Buckhorn, Pulaski County, Missouri facts for kids

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Buckhorn, Missouri is a former community on Route 17 at its junction with Interstate 44 in Pulaski County. It is also on historic U.S. Route 66. In 2003, it was annexed by nearby Waynesville. Numerous businesses line the highway at this location.

History

The community was so named on account of the image of a buckhorn on a local tavern sign.

The Decker Cave Archeological Site was listed on the National Register of Historic Places in 1971.

Transportation

Waynesville Regional Airport at Forney Field serves the community with air service; even though it is on Fort Leonard Wood, it is jointly run by the cities of Waynesville and St. Robert and is available for civilian use by private pilots and scheduled commercial passenger service.

The major east-west route is I-44.svg Interstate 44; before that, the main highway was US 66.svg U.S. Route 66, which still exists as a scenic route through the area and passes through Devil's Elbow, St. Robert, Waynesville, Buckhorn, and Hazelgreen. Names for U.S. Route 66 vary - at different places, it is called Teardrop Road, Highway Z, Old Route 66, Historic Route 66, and Highway 17. State-posted signs mark most of the alignment of the road.

Major north-south routes in the Buckhorn area include:

  • MO-7.svg Route 7 runs north from Interstate 44 exit 150 about three miles (5 km) west of Buckhorn to Richland, then north out of the county toward the Lake of the Ozarks region.
  • MO-17.svg Route 17 crosses Interstate 44 at exit 153 at Buckhorn, runs east through Waynesville, turns north to Crocker, and then runs north out of the county to Iberia. South of Interstate 44, Highway 17 hugs the western edge of Fort Leonard Wood, passes near Laquey, and circles south of the post until it runs out of the county and eventually joins Highway 32 in Roby.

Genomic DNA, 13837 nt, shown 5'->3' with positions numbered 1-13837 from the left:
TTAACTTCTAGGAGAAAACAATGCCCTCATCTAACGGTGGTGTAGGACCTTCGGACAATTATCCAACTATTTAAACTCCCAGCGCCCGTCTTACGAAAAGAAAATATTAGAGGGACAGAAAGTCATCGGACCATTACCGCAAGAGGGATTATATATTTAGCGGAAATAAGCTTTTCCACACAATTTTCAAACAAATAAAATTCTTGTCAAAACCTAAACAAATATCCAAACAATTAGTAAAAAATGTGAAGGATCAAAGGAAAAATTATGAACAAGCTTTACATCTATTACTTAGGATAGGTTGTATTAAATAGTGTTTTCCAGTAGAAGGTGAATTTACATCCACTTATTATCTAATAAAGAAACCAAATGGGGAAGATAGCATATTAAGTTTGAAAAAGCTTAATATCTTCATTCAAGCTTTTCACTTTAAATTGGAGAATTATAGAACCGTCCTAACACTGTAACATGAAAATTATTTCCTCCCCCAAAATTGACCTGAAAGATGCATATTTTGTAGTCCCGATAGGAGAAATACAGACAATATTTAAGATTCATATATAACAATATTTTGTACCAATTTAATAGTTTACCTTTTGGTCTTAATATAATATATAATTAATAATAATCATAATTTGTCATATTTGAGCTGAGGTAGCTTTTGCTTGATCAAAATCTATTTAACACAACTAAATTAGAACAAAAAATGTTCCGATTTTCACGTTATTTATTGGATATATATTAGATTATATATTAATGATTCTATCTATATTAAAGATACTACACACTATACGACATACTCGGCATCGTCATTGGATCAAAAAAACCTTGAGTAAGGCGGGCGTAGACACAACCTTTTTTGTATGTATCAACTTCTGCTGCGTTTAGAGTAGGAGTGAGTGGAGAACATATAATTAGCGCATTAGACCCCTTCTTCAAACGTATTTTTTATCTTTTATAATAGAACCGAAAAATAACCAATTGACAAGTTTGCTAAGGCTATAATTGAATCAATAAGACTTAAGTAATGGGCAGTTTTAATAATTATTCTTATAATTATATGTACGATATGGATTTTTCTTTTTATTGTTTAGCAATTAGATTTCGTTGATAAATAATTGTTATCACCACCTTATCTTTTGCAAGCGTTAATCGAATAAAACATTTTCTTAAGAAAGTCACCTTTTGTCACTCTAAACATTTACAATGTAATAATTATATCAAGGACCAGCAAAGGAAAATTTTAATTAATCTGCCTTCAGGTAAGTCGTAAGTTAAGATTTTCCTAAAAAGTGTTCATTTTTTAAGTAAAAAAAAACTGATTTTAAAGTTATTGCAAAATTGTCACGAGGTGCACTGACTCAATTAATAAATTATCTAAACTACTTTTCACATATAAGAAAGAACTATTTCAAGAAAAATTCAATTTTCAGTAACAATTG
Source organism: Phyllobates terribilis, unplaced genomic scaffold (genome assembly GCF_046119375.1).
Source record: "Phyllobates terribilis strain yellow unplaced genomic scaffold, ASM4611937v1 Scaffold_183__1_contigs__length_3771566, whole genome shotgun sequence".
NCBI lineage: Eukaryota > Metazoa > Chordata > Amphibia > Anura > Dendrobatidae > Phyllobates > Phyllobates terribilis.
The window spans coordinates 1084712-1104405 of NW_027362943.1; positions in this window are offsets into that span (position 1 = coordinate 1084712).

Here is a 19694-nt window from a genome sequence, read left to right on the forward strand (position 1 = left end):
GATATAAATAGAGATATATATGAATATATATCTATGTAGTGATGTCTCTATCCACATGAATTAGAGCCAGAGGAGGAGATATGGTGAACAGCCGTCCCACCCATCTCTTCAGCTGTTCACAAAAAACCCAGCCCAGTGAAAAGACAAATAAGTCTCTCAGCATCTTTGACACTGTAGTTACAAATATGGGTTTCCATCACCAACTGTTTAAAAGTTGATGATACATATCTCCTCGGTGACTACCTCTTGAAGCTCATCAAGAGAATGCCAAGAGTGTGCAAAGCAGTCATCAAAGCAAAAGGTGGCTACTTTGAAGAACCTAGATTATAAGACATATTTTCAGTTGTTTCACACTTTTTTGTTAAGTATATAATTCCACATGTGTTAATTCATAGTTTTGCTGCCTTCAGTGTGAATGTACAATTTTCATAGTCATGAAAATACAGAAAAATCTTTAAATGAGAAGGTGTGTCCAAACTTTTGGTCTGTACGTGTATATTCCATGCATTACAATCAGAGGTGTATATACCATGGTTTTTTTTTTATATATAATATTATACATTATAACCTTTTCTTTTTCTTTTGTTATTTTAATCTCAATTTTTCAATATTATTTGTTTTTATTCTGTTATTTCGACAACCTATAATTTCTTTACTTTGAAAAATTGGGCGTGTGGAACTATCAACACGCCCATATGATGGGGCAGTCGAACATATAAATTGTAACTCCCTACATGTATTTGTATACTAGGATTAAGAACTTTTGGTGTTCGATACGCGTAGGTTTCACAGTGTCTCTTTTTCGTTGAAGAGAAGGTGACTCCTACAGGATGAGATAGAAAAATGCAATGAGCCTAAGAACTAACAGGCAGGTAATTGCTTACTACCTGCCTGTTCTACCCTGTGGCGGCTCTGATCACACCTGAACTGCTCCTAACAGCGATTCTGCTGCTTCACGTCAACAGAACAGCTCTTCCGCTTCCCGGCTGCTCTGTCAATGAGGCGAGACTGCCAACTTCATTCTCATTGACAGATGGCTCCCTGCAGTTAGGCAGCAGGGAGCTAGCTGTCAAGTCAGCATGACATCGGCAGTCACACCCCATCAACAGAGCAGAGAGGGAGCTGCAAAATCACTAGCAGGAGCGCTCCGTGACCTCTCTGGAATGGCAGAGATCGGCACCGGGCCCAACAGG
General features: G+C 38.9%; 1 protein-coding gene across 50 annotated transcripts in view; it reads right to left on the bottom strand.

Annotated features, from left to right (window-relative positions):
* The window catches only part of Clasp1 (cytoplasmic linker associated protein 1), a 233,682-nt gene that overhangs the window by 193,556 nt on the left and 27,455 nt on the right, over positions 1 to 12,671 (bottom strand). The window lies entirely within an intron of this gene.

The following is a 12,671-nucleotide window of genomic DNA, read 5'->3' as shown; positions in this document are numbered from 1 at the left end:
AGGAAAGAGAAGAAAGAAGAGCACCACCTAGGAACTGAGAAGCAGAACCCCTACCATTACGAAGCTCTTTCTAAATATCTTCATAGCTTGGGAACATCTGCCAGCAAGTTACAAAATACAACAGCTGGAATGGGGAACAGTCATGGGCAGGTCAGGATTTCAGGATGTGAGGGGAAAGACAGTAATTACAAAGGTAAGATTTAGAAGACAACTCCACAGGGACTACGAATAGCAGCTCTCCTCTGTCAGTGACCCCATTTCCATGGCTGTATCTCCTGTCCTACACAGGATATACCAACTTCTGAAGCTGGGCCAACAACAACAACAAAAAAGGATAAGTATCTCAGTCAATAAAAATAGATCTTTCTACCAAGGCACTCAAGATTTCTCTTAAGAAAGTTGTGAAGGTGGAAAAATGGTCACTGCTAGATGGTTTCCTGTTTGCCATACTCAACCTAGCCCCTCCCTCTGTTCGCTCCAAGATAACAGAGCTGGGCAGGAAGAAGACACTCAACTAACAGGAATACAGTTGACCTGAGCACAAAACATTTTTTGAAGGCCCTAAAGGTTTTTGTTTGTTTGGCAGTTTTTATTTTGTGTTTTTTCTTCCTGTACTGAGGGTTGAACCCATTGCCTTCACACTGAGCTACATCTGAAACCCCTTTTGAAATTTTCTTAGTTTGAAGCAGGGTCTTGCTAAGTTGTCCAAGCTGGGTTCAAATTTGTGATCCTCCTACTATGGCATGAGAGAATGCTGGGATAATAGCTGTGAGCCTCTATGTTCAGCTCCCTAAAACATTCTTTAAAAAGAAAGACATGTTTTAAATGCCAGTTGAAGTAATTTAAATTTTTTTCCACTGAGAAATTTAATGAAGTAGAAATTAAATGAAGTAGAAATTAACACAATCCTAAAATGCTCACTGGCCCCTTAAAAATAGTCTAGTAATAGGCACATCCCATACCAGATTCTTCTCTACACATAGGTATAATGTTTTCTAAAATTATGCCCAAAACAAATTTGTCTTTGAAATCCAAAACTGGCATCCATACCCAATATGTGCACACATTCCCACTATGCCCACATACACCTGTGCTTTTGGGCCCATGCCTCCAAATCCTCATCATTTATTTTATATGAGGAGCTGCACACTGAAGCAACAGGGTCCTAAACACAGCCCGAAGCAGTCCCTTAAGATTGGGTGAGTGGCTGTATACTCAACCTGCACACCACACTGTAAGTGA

Major attractions along U.S. Route 66 include the Old Stagecoach Stop in downtown Waynesville, which is now a museum but began as a tavern and boarding house and is the oldest standing structure in the county. It was used as a Civil War hospital for Union troops who were garrisoned above the city in Fort Wayne, which was demolished after the war. The Old Courthouse Museum in downtown Waynesville is near the Old Stagecoach Stop. Three bridges cross the Big Piney River at Devil's Elbow—the modern Interstate 44 bridge, the later U.S. Route 66 alignment on Highway Z that was made possible by the Hooker Cut through a steep hillside, and the original U.S. Route 66 alignment on Teardrop Road that includes a historic bridge that's in the process of renovation. The Elbow Inn is a biker bar that's a frequent stop on the original U.S. Route 66 alignment.


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